Musicology commonly classifies pentatonic scales as either hemitonic or anhemitonic. Hemitonic scales contain one or more semitones and anhemitonic scales do not contain semitones.
Major pentatonic scale
Anhemitonic pentatonic scales can be constructed in many ways. The major pentatonic scale may be thought of as a gapped or incomplete major scale. However, the pentatonic scale has a unique character and is complete in terms of tonality. One construction takes five consecutive pitches from the circle of fifths; starting on C, these are C, G, D, A, and E. Transposing the pitches to fit into one octave rearranges the pitches into the major pentatonic scale: C, D, E, G, A.
Another construction works backward: It omits two pitches from a diatonic scale. If one were to begin with a C major scale, for example, one might omit the fourth and the seventh scale degrees, F and B. The remaining notes then make up the major pentatonic scale: C, D, E, G, and A.
Omitting the third and seventh degrees of the C major scale obtains the notes for another transpositionally equivalent anhemitonic pentatonic scale: F, G, A, C, D. Omitting the first and fourth degrees of the C major scale gives a third anhemitonic pentatonic scale: G, A, B, D, E.
The black keys on a piano keyboard comprise a G-flat major (or equivalently, F-sharp major) pentatonic scale: G-flat, A-flat, B-flat, D-flat, and E-flat, which is exploited in Chopin's black key étude.
Minor pentatonic scale
Although various hemitonic pentatonic scales might be called minor, the term is most commonly applied to the relative minor pentatonic derived from the major pentatonic, using scale tones 1, 3, 4, 5, and 7 of the natural minor scale. (It may also be considered a gapped blues scale.) The C minor pentatonic scale, the relative of the E-flat pentatonic scale is C, E-flat, F, G, B-flat. The A minor pentatonic, the relative minor of C pentatonic, comprises the same tones as the C major pentatonic, starting on A, giving A, C, D, E, G. This minor pentatonic contains all three tones of an A minor triad.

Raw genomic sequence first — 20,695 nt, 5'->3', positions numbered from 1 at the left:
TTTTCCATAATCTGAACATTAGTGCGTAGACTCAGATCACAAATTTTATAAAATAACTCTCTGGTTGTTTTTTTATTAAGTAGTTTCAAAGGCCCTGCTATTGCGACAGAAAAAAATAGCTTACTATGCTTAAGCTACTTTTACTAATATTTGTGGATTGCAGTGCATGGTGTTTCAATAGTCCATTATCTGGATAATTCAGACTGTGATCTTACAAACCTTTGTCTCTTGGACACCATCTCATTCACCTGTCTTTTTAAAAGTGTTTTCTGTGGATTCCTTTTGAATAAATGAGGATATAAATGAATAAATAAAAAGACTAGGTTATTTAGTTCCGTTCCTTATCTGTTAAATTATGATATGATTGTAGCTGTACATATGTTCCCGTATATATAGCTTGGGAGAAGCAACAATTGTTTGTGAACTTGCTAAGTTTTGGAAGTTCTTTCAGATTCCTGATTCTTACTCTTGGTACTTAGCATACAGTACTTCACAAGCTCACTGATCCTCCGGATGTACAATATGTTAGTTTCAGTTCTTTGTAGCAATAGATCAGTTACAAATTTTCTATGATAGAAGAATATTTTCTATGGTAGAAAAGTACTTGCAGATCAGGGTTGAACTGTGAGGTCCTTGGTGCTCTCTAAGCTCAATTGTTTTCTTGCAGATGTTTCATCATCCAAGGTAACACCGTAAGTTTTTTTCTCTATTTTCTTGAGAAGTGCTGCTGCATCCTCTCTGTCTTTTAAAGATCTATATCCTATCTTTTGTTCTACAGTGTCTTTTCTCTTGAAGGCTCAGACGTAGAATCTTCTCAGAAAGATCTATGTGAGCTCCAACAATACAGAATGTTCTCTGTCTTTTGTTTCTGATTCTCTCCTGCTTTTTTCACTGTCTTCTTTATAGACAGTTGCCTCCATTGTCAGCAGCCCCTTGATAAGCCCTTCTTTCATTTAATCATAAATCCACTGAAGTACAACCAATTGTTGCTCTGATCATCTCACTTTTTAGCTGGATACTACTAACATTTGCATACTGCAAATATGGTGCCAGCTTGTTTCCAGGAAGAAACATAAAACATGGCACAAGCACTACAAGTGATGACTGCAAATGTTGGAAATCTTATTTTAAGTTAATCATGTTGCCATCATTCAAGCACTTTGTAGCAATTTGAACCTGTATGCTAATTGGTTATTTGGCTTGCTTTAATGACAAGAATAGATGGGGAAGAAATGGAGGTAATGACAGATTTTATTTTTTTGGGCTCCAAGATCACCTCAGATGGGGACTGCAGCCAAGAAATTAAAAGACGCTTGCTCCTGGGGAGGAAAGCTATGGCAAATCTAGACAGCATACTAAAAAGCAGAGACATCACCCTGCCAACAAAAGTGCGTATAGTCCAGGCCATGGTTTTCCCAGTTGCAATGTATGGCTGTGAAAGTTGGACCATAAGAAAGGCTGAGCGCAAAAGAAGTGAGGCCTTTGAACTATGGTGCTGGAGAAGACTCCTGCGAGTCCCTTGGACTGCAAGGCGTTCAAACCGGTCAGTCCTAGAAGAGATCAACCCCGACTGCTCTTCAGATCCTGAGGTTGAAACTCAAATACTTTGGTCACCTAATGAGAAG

The standard tuning of a guitar uses the notes of an E minor pentatonic scale: E-A-D-G-B-E, contributing to its frequency in popular music.
The organization of notes to create a musical scale has many different applications in different cultures and types of music. One of the most common approaches to organizing musical structures is known as the Mode or Mode(s). Since the Heian Period, there has been disagreement and contention between musical scholars regarding Japanese music and modal theory. There has long been a debate about Japanese modes and what defines them, to this day there is not a single modal theory that can completely explain Japanese music. Music scales are critical in clarifying and identifying musical pieces, however, there has been no single scale model that can identify all Japanese music into one classification or category of music. In order to be understood by western scholars, The different variations of Japanese modal scales are often compared to the western Major Scale. Various modal theories from around the world have been imported to attempt and analyze Japanese music structure, but often the modal theories suggested do not reflect what is actually present in the music it is being applied to. The classical structures of most Japanese music originates in China and was not concerned with developing a universal scale or mode until Western music had been imported. After the Heian period began was when Western modal theories became widely acknowledged by Japanese society, though it often stayed in its own category as it could not entirely explain Japanese music across all its different iterations.
The most common version of the Japanese mode is a somewhat inaccurate term for a pentatonic musical scale which is used commonly in traditional Japanese music. The intervals of the scale are major second, minor third, perfect fifth, and minor sixth (for example, the notes A, B, C, E, F and up to A.) - which is essentially a natural minor scale in Western music theory without the subdominant and subtonic, which is the same operation performed on the major scale to produce the pentatonic major scale. The more correct term would be kumoijoshi, as given by William P. Malm for one of the three tuning scales of the koto adapted from shamisen music.
In addition to being used almost exclusively in traditional Japanese compositions, it is found frequently in video game music and the pieces of contemporary composers such as Anne Boyd.